History: Recorded by A-W (1963) numbering 450-500 birds, the decline of this flock was described by R&O (1979). It was the most important regular wintering site in Wales, but the sudden and drastic decline in this flock coincided with the very severe winter of 1962/3 when the normal wintering site was completely frozen and covered in snow for a prolonged period from late December, which caused the geese to depart. Many went to the coast where they suffered heavy shooting and lack of food, after which numbers dwindled and the site was abandoned by the late 1960s, although small groups appeared at the site well into the 1970s.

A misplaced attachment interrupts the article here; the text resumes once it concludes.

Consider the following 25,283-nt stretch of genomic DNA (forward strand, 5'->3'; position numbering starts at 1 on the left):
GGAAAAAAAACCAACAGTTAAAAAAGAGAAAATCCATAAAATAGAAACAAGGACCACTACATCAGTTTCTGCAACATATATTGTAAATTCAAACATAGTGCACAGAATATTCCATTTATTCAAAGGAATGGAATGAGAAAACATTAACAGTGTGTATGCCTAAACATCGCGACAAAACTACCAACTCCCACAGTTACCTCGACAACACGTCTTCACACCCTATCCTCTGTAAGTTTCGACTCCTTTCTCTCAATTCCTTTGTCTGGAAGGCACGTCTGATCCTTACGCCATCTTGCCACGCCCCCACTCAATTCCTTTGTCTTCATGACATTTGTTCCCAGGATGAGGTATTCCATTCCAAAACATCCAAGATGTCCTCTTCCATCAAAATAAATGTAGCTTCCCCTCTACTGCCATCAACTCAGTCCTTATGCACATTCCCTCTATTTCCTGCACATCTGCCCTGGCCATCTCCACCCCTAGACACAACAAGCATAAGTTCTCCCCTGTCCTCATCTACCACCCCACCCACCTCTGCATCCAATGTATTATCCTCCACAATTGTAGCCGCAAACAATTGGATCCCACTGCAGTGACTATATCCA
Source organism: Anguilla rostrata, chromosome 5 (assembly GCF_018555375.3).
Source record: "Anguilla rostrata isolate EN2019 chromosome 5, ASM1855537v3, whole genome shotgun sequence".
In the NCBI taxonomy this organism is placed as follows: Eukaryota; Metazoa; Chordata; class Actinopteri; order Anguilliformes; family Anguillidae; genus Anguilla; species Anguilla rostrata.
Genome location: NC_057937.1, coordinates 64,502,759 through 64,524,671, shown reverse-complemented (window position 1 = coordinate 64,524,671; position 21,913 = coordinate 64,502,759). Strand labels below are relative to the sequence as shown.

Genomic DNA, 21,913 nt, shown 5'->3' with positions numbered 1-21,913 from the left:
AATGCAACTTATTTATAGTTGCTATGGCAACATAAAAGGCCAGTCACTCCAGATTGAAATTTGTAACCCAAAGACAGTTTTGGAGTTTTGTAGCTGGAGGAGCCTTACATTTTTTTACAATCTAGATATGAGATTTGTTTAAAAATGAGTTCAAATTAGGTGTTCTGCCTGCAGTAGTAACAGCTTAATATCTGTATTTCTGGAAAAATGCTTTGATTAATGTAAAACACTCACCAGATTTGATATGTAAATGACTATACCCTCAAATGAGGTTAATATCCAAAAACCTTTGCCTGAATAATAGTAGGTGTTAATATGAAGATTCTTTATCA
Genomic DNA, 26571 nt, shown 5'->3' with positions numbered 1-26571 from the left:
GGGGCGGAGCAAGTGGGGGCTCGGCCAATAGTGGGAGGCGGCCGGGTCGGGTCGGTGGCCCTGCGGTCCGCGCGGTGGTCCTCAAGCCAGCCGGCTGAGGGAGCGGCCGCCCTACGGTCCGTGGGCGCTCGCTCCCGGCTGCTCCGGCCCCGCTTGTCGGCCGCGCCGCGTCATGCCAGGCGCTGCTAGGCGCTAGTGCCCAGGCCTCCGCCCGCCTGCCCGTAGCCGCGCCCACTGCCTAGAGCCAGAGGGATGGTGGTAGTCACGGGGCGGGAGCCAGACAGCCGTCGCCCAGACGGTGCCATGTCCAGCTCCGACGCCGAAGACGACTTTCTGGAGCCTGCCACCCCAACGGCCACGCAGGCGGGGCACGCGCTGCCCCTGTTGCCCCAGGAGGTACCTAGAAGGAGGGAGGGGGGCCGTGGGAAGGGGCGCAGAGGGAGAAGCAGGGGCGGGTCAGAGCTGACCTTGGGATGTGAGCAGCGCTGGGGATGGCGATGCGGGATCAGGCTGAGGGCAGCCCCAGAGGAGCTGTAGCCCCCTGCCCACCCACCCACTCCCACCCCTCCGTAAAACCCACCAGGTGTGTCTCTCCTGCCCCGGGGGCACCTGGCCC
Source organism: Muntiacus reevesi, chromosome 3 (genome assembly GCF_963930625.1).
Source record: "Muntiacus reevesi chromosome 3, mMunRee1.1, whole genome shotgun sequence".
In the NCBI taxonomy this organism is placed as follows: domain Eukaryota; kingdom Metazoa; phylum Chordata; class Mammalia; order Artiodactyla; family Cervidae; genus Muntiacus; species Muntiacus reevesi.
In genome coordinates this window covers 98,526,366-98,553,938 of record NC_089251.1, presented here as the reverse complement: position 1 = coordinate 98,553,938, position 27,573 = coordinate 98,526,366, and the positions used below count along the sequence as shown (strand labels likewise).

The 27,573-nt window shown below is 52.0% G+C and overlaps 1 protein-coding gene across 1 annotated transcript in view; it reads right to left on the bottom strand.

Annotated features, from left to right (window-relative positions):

Status: Abandoned, formerly of International importance (R&O “c”). Annual wildfowl counts at the site have failed to find any regular numbers since that time, although c.39 were present in the area in December 1982 and occasional birds still occur (Fox and Stroud 1986).
Maximum winter counts:
Breeding success: No age ratio data are available for this site.
Feeding sites and habitat: Formerly rough grassland, bog and peat-cuttings, resorting to spring flushes and grassland adjacent to the bog in the spring (Pollard and Walters-Davies 1968).
Roosting sites: Geese formerly roosted on the flashes and mire pools of Cors Caron.
Site safeguards or disturbance refuge: The site is a NNR and Ramsar Site.
Fox,A.D. & Stroud, D.A. (1986) The Greenland White-fronted Goose in Wales. Nature in Wales n.s. 4: 20-27.
Pollard, D.F.W. & Walters-Davies, P. (1968) A preliminary study of the feeding of the Greenland White-fronted Goose Anser albifrons flavirostris in Cardiganshire. Wildfowl 19: 108-116.